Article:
Mr. Speaker, if we have an extreme situation in Iraq where Americans have to be rescued or reinforced, I don't want them to come back and notify me [Page: H3667]
or notify the committee. I want them to do what they have to do and carry out their mission.
This is a very defective bill, and this 15-day waiting requirement in this war against terror where time is of the essence, where American military teams move across country boundaries every day without certifying anything to anybody, this is a real disservice to the forces that work not only in Iraq, but should this be applied to other parts of the world in a future time would be a real disservice to everybody who fights in the war against terror.
I strongly support the motion of the gentleman from California.
Mr. OBEY. Mr. Speaker, I yield 5 minutes to the distinguished chairman of the defense appropriations subcommittee, Mr. Murtha.
Mr. MURTHA. This Appropriation Committee will have appropriated $1.2 trillion for this war and for the Defense Department in one year. When I came to Congress, we had appropriated $100 billion for defense for the whole year.
We keep talking about progress; that's what the military leaders in Iraq talk about. I wish we saw progress.
I voted for this war because I believed that our Nation was threatened. Two or three weeks later, I realized that we weren't under any threat; we were misled. There was no threat to our national security. We went in with inadequate forces. I'm the one that found the lack of body armor, 44,000 troops without body armor, without armored Humvees; and now 4 years later, we're arguing about timelines where the Iraqis ought to take over the war themselves. We're arguing about allowing the Iraqis to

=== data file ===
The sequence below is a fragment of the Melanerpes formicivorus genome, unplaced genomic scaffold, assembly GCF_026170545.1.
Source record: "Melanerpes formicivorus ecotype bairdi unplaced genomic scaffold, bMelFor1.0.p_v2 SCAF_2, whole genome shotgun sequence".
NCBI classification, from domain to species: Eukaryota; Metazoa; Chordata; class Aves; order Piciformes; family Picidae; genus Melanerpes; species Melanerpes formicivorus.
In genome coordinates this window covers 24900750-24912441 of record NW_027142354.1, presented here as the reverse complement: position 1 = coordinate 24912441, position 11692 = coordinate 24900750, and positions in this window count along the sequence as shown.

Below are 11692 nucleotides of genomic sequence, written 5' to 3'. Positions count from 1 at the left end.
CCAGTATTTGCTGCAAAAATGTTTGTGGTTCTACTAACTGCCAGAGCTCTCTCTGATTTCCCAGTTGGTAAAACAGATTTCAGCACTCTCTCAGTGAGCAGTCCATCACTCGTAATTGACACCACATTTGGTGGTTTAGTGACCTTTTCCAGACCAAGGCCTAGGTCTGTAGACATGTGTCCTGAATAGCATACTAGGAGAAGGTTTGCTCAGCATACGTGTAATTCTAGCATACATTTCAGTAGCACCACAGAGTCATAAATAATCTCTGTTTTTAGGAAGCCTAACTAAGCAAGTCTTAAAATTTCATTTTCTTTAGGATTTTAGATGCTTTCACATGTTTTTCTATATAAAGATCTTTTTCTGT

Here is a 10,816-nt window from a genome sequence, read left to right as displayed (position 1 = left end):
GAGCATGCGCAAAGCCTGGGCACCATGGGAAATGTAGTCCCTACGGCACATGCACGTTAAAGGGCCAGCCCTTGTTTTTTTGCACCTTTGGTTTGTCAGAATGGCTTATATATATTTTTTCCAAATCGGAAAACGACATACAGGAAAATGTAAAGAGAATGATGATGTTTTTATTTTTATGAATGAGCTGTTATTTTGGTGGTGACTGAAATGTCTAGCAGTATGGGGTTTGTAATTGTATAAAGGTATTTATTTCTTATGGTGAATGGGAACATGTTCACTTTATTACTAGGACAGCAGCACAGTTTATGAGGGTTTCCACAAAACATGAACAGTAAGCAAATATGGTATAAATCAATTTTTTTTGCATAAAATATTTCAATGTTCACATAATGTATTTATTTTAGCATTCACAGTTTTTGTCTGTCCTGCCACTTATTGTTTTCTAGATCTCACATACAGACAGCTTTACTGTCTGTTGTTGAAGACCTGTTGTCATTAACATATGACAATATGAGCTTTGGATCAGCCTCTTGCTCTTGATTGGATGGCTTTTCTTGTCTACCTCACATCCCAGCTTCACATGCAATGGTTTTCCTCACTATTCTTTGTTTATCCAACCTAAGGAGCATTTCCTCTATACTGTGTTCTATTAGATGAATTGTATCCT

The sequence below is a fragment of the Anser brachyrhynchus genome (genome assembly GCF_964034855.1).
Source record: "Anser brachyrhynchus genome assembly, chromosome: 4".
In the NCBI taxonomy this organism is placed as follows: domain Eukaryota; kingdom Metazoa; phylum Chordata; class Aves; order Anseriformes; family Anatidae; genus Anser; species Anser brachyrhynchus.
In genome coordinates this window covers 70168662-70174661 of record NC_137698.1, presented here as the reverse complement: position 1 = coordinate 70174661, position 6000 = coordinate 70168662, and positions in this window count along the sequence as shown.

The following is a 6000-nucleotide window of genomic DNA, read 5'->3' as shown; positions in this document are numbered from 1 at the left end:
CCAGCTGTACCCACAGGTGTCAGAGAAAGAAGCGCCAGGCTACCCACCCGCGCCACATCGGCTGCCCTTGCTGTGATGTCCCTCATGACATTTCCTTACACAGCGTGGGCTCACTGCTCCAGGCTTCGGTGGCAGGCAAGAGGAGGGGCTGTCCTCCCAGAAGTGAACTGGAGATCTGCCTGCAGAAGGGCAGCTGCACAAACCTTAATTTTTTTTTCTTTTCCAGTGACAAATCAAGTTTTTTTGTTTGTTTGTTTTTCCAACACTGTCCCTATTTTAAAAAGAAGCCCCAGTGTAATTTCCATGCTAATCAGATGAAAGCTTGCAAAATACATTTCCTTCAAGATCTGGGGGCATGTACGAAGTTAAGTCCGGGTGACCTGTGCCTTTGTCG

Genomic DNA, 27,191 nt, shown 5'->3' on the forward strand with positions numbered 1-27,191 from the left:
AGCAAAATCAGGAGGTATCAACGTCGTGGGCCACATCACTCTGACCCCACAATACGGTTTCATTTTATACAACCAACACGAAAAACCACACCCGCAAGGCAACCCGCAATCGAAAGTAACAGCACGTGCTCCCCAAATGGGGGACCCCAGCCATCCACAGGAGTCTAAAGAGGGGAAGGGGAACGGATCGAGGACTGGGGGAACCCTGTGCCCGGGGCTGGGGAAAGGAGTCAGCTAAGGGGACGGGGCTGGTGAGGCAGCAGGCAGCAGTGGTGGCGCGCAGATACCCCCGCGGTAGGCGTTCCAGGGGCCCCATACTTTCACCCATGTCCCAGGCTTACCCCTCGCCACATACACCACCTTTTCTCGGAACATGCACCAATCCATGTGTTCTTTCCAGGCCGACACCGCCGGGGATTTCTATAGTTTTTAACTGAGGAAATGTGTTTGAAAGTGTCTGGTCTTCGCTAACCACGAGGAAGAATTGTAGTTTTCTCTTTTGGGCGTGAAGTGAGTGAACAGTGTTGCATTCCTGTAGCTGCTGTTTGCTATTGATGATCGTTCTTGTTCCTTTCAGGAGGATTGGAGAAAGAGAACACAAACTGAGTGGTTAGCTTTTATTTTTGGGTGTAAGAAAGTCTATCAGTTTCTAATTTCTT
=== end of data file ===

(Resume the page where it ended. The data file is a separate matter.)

do what the President agreed to. And we want to set a timetable so that they are forced to agree to it. There is no question in my mind every time the Iraqis stumble, the United States steps in and puts our American troops in between the civil war.
I just visited Fort Hood, Fort Stewart and Fort Bragg. The troops are somber. The troops are going to do their job. They're valiant. I am inspired by the troops. But let me tell you, they're burned out. In the schools in Fort Bragg they say they need counseling. In the schools of Fort Bragg they say there's higher truancy. They say the students' achievement has dropped. You know who's suffering? We talk about fighting this war. We're not fighting this war. A very small segment of this population
is fighting this war, and they're burned out. I've had troop commanders who were there three times say, we can only spend 10 months in combat and we start making bad decisions; and I believe that.